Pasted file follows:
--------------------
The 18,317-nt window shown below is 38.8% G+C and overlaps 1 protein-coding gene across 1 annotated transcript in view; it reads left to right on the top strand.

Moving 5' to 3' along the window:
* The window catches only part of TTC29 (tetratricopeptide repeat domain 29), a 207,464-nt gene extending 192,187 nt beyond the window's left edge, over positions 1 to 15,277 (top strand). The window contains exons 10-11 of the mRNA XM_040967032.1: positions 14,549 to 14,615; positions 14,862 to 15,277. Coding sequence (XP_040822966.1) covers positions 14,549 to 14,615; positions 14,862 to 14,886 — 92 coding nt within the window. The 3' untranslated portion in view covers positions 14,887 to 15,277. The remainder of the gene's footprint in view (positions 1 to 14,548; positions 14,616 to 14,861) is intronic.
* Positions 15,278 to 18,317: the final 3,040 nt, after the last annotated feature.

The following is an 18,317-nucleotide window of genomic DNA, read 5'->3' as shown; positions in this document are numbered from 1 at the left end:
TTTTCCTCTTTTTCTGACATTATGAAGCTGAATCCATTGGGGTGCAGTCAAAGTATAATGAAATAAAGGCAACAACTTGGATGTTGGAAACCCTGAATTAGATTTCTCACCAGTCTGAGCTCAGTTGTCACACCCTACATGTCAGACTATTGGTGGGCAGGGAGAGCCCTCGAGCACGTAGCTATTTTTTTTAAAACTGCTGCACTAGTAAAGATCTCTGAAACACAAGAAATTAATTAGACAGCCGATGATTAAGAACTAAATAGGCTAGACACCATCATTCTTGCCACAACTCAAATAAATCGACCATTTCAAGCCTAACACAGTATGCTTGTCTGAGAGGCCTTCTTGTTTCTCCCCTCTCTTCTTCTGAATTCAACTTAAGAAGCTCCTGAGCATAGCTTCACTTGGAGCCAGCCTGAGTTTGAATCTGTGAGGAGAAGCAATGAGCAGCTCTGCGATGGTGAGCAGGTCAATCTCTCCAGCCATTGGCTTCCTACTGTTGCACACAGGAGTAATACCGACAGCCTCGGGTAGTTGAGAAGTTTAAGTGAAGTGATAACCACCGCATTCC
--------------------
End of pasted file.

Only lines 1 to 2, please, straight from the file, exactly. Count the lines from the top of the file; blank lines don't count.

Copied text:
The 18,317-nt window shown below is 38.8% G+C and overlaps 1 protein-coding gene across 1 annotated transcript in view; it reads left to right on the top strand.

Moving 5' to 3' along the window: